By adding a pseudonym alias for each server it makes sysadmin life much easier as you don't have to type in each time the FQDN (Fully Qualified Domain Name) hostname of remote accessed Linux / Unix / BSD / Mac OS or even Windows sshd ready hosts accessible via remote TCP/IP port 22.

1. Adding local user remote server pointer aliases via ~/.ssh/config

The file ~/.ssh/config is read by the ssh client part of the openssh-client (Linux OS package) on each invokement of the client, and besides defining a pseudonym for the hosts you like to save you time when accessing remote host and hence increase your productivity. Moreover you can also define various other nice options through it to define specifics of remote ssh session for each desired host such as remote host default SSH port (for example if your OpenSSHD is configured to run on non-standard SSH port as lets say 2022 instead of default port TCP 22 for some reason, e.g. security through obscurity etc.).


The general syntax of .ssh/config file si simplistic, it goes like this:


SSH_OPTION1 value1
SSH_OPTION1 value1 value2
SSH_OPTION2 value1 value2



SSH_OPTION1 value1 value2

  • Another understood syntax if you prefer to not have empty whitespaces is to use ( = )
    between the parameter name and values.

SSH_config1=value1 value2

  • All empty lines and lines starting with the hash shebang sign ( # ) would be ignored.
  • All values are case-sensitive, but parameter names are not.

If you have never so far used the $HOME/.ssh/config you would have to create the file and set the proper permissions to it like so:

mkdir -p $HOME/.ssh
chmod 0700 $HOME/.ssh

Below are examples taken from my .ssh/config configuration for all subdomains for my domain


# Ask for password for every subdomain under for security
Host *
user hipopo
passwordauthentication yes
StrictHostKeyChecking no

# ssh public Key authentication automatic login
user hipopo
Port 22
passwordauthentication no
StrictHostKeyChecking no

UserKnownHostsFile /dev/null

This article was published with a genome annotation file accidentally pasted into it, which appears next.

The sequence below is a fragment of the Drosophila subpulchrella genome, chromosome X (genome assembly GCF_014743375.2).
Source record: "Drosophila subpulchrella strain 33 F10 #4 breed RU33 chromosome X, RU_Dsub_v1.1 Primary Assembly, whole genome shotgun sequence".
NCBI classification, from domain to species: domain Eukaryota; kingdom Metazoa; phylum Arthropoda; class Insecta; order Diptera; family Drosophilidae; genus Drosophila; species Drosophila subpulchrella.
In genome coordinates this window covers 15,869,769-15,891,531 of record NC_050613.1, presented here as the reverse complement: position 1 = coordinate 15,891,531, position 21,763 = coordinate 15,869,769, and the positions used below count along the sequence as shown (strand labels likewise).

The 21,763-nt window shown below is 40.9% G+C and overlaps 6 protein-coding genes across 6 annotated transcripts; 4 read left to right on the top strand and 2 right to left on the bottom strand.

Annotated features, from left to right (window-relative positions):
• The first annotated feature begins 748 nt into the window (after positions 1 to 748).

Host haproxy2
    User root
    Port 2218
    PubkeyAuthentication yes
    IdentityFile ~/.ssh/    
    StrictHostKeyChecking no
    LogLevel INFO     

Host pcfrxenweb
    User root
    Port 2218

    PubkeyAuthentication yes
    IdentityFile ~/.ssh/pcfrxenweb.key    
    StrictHostKeyChecking no

Host pcfreak-sf
    User root
    Port 2209
    PreferredAuthentications password
    StrictHostKeyChecking no

    Compression yes

As you can see from above configuration the Hostname could be referring either to IP address or to Hostname.

Now to connect to defined IP you can simply refer to its alias

$ ssh pcfreak-sf -v

and you end up into the machine ssh on port 2209 and you will be prompted for a password.

$ ssh pcfrxenweb -v

would lead to IP SSH on Port 2218 and will use the defined public key for a passwordless login and will save you the password typing each time.

Above ssh command is a short alias you can further use instead of every time typing:

$ ssh -i ~/.ssh/pcfrxenweb.key -p 2218 root@

There is another nifty trick worthy to mention, if you have a defined hostname such as the above config haproxy2 to use a certain variables, but you would like to override some option for example you don't want to connet by default with User root, but some other local account, lets say ssh as devuser@haproxy2 you can type:

$ ssh -o "User=dev" devuser